There are plenty of ways to turn people off. Most of them don’t require much effort.
All it takes is one look at your social-media activity or a casual in-person introduction to make someone realize they just don’t want to spend time with you.
We’ve rounded up some of the most common social turn-offs online and in person, and how to avoid them. Read on and see which ones you’ve been guilty of.
SEE ALSO: 14 habits of the most likable people
1. Sharing too many photos on Facebook.
You might be eager to share snapshots of your honeymoon, cousin’s graduation, and dog dressed in a Halloween costume, all in the same day. But research has found that posting too many photos on Facebook can hurt your real-life relationships.
“This is because people, other than very close friends and relatives, don’t seem to relate well to those who constantly share photos of themselves,” lead study author David Houghton, PhD, said in a release.
Specifically, friends don’t like it when you’ve got too many photos of family, and relatives don’t like it when you’ve got too many photos of friends.
As Ben Marder, PhD, another author on the study, put it: “Be cautious when sharing and think how it will be perceived by all the others who may see it. Although sharing is a great way to better relationships, it can also damage them.”
2. Having too many, or too few, Facebook friends.
In one study, researchers asked college students to look at fictional Facebook profiles and decide how much they liked the profiles’ owners. The study took place in 2008, and the students had about 300 friends each.
Results showed that the “sweet spot” for likability was about 300 friends. Likability ratings were lowest when a profile owner had only about 100 friends, and almost as low when they had more than 300 friends.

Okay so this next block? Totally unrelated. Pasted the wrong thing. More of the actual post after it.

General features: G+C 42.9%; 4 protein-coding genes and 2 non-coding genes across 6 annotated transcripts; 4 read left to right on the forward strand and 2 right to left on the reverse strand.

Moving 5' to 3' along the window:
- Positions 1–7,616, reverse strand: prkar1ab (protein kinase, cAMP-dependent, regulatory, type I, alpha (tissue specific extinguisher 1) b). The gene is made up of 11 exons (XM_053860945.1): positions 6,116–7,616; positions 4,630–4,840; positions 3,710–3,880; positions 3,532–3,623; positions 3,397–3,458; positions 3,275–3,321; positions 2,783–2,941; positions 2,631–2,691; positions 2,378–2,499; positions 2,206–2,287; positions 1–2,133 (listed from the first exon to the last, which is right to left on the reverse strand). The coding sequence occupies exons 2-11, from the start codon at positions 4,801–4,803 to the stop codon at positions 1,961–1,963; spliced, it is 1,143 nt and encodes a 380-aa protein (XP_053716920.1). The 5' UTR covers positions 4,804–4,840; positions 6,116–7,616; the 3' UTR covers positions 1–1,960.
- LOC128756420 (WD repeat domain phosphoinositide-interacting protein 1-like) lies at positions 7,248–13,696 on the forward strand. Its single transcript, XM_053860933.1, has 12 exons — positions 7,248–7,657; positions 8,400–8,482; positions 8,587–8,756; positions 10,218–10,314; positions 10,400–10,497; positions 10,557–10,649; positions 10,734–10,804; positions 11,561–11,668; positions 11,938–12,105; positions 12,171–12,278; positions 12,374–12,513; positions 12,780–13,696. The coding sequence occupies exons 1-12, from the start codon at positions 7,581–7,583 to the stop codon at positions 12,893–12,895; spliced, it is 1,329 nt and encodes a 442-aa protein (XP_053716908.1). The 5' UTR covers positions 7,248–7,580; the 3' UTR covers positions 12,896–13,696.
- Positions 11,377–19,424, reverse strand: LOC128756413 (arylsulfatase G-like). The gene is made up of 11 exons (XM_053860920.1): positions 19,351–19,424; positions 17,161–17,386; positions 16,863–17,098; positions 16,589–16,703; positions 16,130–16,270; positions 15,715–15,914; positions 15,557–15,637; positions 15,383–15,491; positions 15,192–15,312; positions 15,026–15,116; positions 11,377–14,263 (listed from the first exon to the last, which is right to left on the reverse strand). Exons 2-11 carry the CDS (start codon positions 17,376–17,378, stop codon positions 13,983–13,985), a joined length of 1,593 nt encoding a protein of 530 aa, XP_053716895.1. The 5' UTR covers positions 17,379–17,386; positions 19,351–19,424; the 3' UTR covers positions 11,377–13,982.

As for why 300-plus friends could be a turn-off, the study authors write, “Individuals with too many friends may appear to be focusing too much on Facebook, friending out of desperation rather than popularity.”
On the other hand, the researchers acknowledge that if you look at a population where the most common number of Facebook friends is 1,000, the sweet spot for likability could be 1,000.
Keep in mind, though, that one survey found that the average number of Facebook friends among adult users was 338 in 2014.
Interestingly, the study also found that participants weren’t consciously aware that they liked people less when they had too many or too few Facebook friends.
3. Disclosing something extremely personal early on in a relationship.
In general, people like each other more after they’ve traded confidences. Self-disclosure is one of the best ways to make friends as an adult.
But psychologists say that disclosing something too intimate — say, that your sister is having an extramarital affair — while you’re still getting to know someone can make you seem insecure and decrease your likability.
The key is to get personal without getting overly personal. As one study led by Susan Sprecher at Illinois State University suggests, simply sharing details about your hobbies and your favorite childhood memories can make you seem warmer and more likable.